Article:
At the Influencers dinner and Salon I attended in December, Bill Nye the Science Guy gave a presentation about his new book on evolution, "Undeniable." Break-dancing pioneer Crazy Legs got on the floor and busted out moves. Beatboxing legend, and former member of the Roots, Rahzel ended the night's events by getting Levy to rap along to the classic "La Di Da Di" with Crazy Legs as his hype-man and Levy's sister, singer Batsheva "Ms. Bodega" Levy, on vocals.
"I'm offering a novel experience with no expectation that anybody does anything for me," Levy says.
In a city full of boring networking events, Levy has managed to create something uniquely enjoyable and valuable to his Influencers at his sprawling Upper West Side apartment, which his parents passed on to him.
Says Nye, "He's trying to change the world with this remarkable living space he inherited. What's not to love?"
Levy grew up in the apartment as the son of eccentric artists: his father, Benjamin, a painter and sculptor, and his mother, Hanna, a composer and conductor. Their successful careers provided them with the means for both a large Manhattan home and an eclectic group of friends to invite to it. They would throw big buffet-style dinner parties for 40 people and invite jazz musicians to play.
"I grew up around it," Levy says. "I just had no appreciation for it at the time. I was 7 years old and wanted to play Nintendo."
Despite the lasting impression the dinners left on him, Levy says that his parents — who now live in an artists' colony in Israel — had nothing to do with the creation of the Influencers concept.
That inspiration came from a Landmark Education seminar on personal success. Levy says he left thinking about this quote: "The fundamental element that defines the quality of your life is the people you surround yourself with and the conversations you have with them."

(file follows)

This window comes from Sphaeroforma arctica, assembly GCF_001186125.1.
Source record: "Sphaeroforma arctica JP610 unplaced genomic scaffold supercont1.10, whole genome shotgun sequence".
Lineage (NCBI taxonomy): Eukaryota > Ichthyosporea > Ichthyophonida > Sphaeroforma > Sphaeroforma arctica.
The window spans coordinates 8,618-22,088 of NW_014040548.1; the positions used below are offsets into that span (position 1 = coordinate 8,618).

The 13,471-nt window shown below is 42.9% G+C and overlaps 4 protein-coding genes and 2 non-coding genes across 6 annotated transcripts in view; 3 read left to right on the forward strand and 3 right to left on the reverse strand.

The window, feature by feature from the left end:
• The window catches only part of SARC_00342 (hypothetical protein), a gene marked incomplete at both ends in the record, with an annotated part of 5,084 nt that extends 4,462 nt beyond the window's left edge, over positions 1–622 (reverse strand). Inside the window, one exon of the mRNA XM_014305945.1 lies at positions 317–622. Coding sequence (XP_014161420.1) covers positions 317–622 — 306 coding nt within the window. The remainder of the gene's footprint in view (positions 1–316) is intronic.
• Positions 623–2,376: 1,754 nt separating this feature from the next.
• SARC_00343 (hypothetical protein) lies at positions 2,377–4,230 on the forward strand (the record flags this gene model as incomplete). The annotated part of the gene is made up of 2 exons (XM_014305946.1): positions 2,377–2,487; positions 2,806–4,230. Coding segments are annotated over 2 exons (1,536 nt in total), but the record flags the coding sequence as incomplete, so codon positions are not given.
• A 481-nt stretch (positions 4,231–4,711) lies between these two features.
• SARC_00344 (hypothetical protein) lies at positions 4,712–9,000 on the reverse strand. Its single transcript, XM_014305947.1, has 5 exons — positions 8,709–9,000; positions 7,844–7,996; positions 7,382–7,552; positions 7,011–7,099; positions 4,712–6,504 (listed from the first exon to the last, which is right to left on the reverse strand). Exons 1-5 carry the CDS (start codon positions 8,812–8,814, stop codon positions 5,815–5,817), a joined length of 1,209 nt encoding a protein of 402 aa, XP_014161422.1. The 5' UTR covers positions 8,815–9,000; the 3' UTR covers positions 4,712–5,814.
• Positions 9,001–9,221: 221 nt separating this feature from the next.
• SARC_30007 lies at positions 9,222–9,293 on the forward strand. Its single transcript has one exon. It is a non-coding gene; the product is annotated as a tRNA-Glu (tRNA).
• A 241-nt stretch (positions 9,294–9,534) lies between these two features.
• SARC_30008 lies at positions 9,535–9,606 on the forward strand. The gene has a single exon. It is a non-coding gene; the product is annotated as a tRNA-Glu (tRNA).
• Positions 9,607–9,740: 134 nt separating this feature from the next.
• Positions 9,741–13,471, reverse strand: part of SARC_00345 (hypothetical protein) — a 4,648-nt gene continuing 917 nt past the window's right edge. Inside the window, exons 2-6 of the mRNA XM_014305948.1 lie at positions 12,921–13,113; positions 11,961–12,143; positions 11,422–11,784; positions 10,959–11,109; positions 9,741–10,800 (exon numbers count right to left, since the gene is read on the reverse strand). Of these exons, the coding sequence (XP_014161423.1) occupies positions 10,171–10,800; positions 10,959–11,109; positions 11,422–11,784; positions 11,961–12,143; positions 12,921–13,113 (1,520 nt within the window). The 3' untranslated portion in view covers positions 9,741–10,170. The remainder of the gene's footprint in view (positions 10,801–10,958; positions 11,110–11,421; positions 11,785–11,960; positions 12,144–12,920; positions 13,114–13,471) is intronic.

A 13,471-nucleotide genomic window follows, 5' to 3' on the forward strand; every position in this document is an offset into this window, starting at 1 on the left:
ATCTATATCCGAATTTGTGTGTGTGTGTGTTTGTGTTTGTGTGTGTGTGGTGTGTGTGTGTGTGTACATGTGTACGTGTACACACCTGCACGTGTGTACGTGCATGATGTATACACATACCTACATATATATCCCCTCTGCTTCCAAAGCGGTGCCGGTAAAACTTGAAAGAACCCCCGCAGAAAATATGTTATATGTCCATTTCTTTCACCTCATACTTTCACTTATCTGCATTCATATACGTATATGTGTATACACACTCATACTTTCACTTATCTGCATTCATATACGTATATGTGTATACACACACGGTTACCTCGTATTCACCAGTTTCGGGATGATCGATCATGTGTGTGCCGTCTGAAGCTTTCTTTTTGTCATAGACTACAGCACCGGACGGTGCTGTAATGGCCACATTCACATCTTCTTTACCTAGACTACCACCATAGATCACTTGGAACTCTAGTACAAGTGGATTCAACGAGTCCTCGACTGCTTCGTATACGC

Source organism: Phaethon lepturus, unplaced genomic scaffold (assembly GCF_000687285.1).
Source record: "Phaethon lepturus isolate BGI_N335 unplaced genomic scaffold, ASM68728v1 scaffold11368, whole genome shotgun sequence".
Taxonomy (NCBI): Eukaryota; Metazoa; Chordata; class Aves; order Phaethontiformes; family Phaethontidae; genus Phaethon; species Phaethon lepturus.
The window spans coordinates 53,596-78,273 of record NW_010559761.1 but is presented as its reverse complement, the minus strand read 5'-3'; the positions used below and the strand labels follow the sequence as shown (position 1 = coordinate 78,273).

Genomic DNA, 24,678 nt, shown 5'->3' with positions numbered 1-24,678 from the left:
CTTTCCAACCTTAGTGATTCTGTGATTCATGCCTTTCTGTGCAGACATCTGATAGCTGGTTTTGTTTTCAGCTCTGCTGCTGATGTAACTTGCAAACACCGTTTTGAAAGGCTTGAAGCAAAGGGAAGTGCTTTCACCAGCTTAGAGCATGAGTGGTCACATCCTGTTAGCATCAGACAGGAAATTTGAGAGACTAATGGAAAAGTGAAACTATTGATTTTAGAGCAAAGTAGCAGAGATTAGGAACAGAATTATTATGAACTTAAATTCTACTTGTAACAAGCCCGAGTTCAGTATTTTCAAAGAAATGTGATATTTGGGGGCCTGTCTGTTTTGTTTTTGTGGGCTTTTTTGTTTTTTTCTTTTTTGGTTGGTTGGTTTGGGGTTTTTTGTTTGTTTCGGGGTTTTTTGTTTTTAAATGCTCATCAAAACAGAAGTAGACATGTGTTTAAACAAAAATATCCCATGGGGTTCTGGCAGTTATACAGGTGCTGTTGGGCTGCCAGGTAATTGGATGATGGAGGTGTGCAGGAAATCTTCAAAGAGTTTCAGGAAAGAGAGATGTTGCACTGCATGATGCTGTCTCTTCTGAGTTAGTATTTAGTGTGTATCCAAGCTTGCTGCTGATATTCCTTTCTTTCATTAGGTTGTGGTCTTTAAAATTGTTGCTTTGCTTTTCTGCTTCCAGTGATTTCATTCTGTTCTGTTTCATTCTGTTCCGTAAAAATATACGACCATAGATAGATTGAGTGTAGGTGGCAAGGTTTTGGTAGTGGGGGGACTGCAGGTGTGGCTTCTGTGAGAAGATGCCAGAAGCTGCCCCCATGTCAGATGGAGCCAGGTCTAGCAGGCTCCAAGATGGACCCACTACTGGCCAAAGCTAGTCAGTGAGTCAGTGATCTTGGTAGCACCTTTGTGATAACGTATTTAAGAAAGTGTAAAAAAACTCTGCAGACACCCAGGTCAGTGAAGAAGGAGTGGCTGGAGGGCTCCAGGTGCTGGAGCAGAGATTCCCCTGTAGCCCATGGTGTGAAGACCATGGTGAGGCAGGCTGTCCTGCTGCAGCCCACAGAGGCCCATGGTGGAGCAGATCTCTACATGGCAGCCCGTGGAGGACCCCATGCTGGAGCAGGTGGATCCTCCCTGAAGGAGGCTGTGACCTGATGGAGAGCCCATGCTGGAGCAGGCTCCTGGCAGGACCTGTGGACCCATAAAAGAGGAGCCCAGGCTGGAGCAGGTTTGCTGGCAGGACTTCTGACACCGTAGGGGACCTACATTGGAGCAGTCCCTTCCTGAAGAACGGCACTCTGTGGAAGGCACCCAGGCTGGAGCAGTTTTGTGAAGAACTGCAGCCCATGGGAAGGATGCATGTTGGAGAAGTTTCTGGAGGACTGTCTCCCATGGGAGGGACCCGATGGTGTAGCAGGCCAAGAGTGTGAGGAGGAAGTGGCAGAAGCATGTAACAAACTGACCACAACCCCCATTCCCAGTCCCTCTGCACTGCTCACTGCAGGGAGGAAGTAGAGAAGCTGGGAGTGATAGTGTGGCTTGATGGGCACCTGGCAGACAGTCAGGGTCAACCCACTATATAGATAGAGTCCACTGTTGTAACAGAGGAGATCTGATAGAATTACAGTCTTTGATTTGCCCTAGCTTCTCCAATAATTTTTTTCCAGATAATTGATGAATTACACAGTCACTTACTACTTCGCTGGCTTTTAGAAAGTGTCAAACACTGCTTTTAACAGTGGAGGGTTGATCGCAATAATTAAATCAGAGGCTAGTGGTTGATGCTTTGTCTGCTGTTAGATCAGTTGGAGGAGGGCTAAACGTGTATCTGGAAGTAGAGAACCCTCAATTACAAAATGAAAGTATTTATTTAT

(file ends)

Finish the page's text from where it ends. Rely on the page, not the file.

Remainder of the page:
So in 2009, Levy, whose background is in marketing and includes a six-year stint as a life coach, began inviting interesting people to his apartment to meet one another over dinner.
"In the early days, I was doing 20 to 30 hours a week on this stuff," Levy says. "And while my friends were going out, I was doing designing, planning, organizing, and research on people."
When the award-winning magician Marco Tempest was a guest, he asked Levy if there was a way to take his Influencers concept further, and Levy achieved this with the Salon, each of which has a loosely interpreted theme.
On the night I attended, the theme was "Evolution: The challenges that make us, our culture, and our species better." Nye spoke about the scientific theory of evolution; Crazy Legs walked us through the evolution of break dancing.
Of course, Levy had to get people to come in the first place. He says there were three elements that persuaded high-profile executives, celebrities, academics, and the like to visit a low-profile New Yorker's apartment on a Saturday night.
Most important, Levy says, is that he drew from a diverse audience that mostly had no applicable use to his business. When he asked a top jazz musician to perform one night, for example, he was looking for a way to enrich his network, rather than finding a way to nab a lucrative deal.
"When you're connecting with people just to connect with them and to bring them together, it's obvious that there's no angle," he adds.